1. Lotus Elise GT1
Number Built: 1
Based on the diminutive production Elise, this beautiful Lotus wasn't a very successful racing car, but that doesn't take away anything from its aggressive beauty or rarity. In fact, just a single GT1 was entered in the 1997 24 Hours of Le Mans due to concerns about the car being able to last the distance. Just a single road-going example was ever made to bring the car in line with 1990s racing homologation rules.
2. Ferrari 330 P3/4
Number Built: 1
This car, chassis 0846, is basically a phoenix fashioned out of metal. Starting off life as a 330 P3 in 1966, it was upgraded to its unique P3/4 specification before being destroyed in an accident at the 1967 24 Hours of Le Mans, with what was left of it ending up in Ferrari's scrap yard. Somehow, owner James Glickenhaus acquired the priceless parts and had the car brought back to life in the early 2000s. He had the car certified by Ferrari inspectors to verify that it was the actual unique P3/4 chassis number 0846. Cars don't get much cooler than this.
3. Toyota GT-One Road Version
Number Built: 2
The GT-One nearly won the 1999 24 Hours of Le Mans, and was easily the fastest car competing that year. Driver Ukyo Katayama, driving the #3 car, was hunting down the lead BMW V12 LMR before a tire blowout ended his race. The two road-going versions of the GT-One in existence reside in museums in Europe and Japan respectively.
4. Nissan R390
Number Built: 1
This unique car was created purely to bring its racing siblings in line with the endurance competition rules at the time of their manufacture in the late 1990s. For many years, its was rumored that two road-going R390s were made, because this car was painted red for a time (it was believed to be an entirely different car). It's now resplendent in its original deep blue, locked away securely inside Nissan's Zama warehouse (where it keeps all of its most precious creations) in Japan.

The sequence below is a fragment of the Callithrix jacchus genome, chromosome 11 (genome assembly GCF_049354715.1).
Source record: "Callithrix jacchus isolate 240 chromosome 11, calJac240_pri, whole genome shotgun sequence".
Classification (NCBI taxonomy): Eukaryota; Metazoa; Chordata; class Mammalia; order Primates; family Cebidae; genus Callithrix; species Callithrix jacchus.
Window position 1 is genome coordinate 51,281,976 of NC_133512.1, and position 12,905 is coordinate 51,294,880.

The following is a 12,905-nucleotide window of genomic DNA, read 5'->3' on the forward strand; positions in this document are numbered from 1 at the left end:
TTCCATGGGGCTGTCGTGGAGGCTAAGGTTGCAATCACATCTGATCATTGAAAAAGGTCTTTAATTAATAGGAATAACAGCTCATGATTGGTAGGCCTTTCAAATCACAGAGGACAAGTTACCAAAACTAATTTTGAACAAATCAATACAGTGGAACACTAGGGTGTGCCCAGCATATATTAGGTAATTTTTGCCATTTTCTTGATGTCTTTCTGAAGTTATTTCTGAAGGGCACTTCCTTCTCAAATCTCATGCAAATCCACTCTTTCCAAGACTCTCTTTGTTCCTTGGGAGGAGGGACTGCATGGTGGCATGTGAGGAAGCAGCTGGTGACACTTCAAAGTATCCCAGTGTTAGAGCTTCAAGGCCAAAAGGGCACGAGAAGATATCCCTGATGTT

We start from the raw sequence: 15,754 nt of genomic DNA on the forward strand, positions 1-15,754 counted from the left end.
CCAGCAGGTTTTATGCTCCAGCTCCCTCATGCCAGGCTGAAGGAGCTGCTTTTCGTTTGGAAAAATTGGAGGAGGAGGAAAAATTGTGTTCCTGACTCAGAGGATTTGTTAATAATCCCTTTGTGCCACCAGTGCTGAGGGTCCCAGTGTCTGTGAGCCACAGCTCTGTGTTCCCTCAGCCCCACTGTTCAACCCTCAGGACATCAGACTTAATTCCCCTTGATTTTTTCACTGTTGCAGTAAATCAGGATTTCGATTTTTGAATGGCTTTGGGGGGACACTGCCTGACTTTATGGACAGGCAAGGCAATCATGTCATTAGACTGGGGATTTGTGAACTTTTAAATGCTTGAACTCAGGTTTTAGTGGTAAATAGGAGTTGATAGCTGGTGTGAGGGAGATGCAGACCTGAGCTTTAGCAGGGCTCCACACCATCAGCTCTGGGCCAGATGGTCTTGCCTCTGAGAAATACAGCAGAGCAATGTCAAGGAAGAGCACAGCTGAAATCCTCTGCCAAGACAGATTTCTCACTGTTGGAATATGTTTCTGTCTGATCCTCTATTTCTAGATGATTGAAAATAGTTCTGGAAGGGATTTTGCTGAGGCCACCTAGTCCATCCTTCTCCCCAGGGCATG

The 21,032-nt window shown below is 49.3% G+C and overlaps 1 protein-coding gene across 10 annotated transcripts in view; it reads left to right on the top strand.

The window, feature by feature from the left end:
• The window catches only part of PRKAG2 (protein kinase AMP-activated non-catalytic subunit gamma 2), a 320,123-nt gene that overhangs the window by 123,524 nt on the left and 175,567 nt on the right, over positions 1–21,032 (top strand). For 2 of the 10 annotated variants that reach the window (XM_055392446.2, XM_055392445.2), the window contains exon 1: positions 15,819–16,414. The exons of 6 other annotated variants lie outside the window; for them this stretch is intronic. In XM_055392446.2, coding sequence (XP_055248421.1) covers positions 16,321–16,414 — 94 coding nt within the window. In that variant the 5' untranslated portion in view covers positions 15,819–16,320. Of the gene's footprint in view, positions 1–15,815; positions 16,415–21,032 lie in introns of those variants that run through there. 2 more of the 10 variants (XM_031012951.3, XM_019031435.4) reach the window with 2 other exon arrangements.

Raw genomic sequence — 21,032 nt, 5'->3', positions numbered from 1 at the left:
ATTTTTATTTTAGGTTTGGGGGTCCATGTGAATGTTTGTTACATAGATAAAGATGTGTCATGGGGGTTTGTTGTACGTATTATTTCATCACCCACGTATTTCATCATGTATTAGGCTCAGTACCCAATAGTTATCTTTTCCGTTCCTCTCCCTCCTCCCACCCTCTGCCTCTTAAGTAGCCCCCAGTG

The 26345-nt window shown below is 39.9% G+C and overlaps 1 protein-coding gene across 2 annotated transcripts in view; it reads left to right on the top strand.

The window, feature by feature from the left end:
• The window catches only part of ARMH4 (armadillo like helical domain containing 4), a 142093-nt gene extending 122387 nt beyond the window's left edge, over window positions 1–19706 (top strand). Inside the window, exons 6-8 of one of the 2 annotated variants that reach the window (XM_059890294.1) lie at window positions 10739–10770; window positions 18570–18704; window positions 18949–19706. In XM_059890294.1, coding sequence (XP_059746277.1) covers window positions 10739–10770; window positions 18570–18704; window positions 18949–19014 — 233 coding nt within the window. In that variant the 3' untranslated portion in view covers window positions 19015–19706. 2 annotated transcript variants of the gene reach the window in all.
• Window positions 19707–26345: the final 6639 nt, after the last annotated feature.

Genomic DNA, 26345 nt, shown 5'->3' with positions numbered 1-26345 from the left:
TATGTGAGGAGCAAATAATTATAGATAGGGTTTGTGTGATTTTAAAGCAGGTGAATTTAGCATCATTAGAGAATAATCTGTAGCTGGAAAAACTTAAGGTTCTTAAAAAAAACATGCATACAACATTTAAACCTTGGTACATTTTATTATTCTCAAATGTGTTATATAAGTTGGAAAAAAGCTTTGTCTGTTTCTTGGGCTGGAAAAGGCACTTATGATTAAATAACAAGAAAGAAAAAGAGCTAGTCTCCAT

5. McLaren F1 GT
Number Built: 3
The "regular" version of the McLaren F1 GTR swept to victory at the 1995 24 Hours of Le Mans, however endurance racing rules change in the ensuing years, meaning that the manufacturer had to create a modified version of the car (which became known as the Longtail) to be able to go racing in the 1997 season. McLaren was only obliged to build one road-going version of its Longtail racing cars to meet the new rules, however two very lucky customers got their hands on their very own. This silver and black car belongs to a private collector, and is currently in Japan.
6. Schuppan-Porsche 962CR
Number Built: 6
These cars are based on the Le Mans-winning Porsche 962, which (incredibly) remained competitive for the better part of a decade, and feature the racing car's engine. In the early 1990s, a couple of these cars were due to be shipped to collectors in Japan, but when payment for them didn't materialize, this led to the bankruptcy of both Vern Schuppan's eponymous company and racing team. Only five of 962CRs still exist today - one was lost in a fire some years ago.
7. Ferrari F40 LM
Number Built: 19